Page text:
Video Cards & GPUs News - Page 308
After our world exclusive news that AMD would be releasing its Fury X as the watercooled, HBM-based flagship GPU, we began hearing about Fury Nano. We didn't want to post the news and possibly have it backfire on our source, so we waited on someone else to hear about it - and here we are.
We can now reveal that there will be three different Fury cards released, the Fury X as the flagship, Fury, which will be joined by Fury Nano. Fury Nano will be a tiny video card, which could arrive as the flagship. Right now it's all up in the air, but we do know there will be three different Fury cards, followed by a rebrand that will arrive as the Radeon R9 300 series.
We had a world exclusive with the first Radeon R9 390X spotted thanks to PowerColor, but now details have leaked on the ASUS Radeon R9 390X DirectCU II OC. The ASUS variant will feature 8GB of GDDR5 RAM, which is in line with our exclusive story on the Fiji XT-based Fury X and Fury featuring HBM, while the 300 series cards will be powered by GDDR5.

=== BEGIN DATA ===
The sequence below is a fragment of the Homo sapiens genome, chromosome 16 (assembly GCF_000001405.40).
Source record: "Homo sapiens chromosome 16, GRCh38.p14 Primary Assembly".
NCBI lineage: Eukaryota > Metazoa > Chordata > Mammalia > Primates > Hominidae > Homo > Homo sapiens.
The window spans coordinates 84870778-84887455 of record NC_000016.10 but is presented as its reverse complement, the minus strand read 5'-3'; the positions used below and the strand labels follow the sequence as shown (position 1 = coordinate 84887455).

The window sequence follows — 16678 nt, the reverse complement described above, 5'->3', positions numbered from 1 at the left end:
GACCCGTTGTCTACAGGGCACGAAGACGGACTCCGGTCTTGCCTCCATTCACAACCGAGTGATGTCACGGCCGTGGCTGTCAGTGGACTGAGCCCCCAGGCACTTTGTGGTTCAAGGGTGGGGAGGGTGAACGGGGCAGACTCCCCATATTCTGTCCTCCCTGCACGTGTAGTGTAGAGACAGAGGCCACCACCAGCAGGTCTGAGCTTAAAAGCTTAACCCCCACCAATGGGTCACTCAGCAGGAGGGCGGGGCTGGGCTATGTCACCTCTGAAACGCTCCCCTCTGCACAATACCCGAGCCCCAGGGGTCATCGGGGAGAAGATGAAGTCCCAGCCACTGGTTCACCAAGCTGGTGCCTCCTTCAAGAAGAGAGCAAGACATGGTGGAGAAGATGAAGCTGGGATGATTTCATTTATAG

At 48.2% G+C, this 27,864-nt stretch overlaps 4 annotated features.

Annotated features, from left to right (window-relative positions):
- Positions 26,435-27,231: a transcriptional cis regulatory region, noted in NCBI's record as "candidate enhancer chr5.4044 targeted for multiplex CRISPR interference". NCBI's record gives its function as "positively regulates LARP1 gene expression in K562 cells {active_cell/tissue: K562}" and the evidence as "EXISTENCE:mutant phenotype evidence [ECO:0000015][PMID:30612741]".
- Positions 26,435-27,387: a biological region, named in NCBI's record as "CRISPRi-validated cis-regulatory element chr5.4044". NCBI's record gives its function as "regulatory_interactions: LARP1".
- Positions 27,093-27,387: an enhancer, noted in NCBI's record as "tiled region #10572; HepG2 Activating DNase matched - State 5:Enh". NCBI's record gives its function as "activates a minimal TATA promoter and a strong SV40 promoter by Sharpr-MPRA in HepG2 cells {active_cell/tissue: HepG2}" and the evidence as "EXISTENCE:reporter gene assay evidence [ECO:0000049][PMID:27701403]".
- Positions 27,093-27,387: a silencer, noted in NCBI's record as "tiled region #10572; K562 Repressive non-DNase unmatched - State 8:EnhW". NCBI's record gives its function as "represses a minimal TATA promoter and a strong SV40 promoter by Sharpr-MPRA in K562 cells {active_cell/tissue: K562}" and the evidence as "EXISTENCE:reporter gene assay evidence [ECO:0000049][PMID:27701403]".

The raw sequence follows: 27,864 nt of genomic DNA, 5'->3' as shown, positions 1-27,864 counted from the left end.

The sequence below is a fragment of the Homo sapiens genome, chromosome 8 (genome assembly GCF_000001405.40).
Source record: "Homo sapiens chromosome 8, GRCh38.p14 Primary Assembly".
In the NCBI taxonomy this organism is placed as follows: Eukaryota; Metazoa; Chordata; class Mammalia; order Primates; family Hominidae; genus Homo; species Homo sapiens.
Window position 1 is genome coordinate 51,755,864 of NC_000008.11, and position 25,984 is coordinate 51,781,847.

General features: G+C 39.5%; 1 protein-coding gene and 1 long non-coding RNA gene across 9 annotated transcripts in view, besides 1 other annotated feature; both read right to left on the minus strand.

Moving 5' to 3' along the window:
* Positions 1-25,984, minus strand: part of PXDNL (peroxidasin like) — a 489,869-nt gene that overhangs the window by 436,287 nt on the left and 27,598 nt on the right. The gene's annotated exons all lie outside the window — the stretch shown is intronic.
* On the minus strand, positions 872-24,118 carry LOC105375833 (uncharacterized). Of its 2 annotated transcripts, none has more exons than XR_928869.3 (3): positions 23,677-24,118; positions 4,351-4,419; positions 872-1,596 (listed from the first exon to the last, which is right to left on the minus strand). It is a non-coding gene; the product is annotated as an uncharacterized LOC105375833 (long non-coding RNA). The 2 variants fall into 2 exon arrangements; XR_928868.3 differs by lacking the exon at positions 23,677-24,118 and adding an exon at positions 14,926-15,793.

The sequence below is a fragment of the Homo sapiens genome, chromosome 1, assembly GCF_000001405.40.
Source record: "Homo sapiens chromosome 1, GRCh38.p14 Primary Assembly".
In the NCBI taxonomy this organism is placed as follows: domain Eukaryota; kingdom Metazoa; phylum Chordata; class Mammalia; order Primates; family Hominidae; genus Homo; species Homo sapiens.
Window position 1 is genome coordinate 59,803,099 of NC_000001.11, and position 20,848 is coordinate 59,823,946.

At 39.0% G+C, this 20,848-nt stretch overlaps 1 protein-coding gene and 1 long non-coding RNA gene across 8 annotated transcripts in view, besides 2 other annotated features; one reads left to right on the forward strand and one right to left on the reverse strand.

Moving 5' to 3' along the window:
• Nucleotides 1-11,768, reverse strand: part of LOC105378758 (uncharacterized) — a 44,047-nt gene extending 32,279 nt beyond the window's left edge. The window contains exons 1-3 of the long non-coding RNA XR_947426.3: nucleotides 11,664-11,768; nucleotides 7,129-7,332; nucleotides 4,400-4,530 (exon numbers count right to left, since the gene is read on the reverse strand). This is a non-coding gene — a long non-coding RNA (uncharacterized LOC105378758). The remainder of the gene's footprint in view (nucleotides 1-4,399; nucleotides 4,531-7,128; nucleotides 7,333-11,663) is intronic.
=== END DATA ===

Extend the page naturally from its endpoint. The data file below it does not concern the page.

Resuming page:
The details leaked tease that the ASUS Radeon R9 390X DirectCU II OC will feature 8GB of GDDR5, 1070MHz Core, 6GHz on the 8GB of VRAM spread on a 512-bit memory bus. Connectivity wise, we'll have one DisplayPort, one HDMI, and two DVI-D. The ASUS Radeon R9 390X DirectCU II OC will sport 2816 stream processors, 176 texture mapping units (TMU) and 64 ROPs.
The 8GB of RAM being clocked at 6GHz is a change from the 5GHz on the R9 290X, so that's most likely what we can expect from the other Radeon R9 390X cards when they launch. ASUS has two 8-pin PCIe connectors on the card, and an estimated price of around $449 when it launches later this year.
Computex 2015 - One of the companies that I'm most excited about reviewing video cards for is Colorful, a Chinese video card manufacturer that builds some of the craziest cards you have seen. Colorful recently said it was aiming to become the second largest VGA vendor in the world.
We went and introduced ourselves here at Computex in Taipei, and had a close look at their GeForce GTX 980 Ti iGame card, which is a beautiful card with an insane cooling setup on it.
We hope to get some samples of Colorful video cards in the near future, so keep your eyes peeled to TweakTown.
Computex 2015 - PowerColor has one of the best video cards on the market with its Devil 13 card, but we actually spotted their new Radeon R9 390X Devil 13... yeah, the R9 390X - the next-gen Radeon. We did report exclusively yesterday that the Radeon R9 390X won't be the flagship video card, but the Fury X will. Fury X will rock HBM, and come watercooled directly from AMD.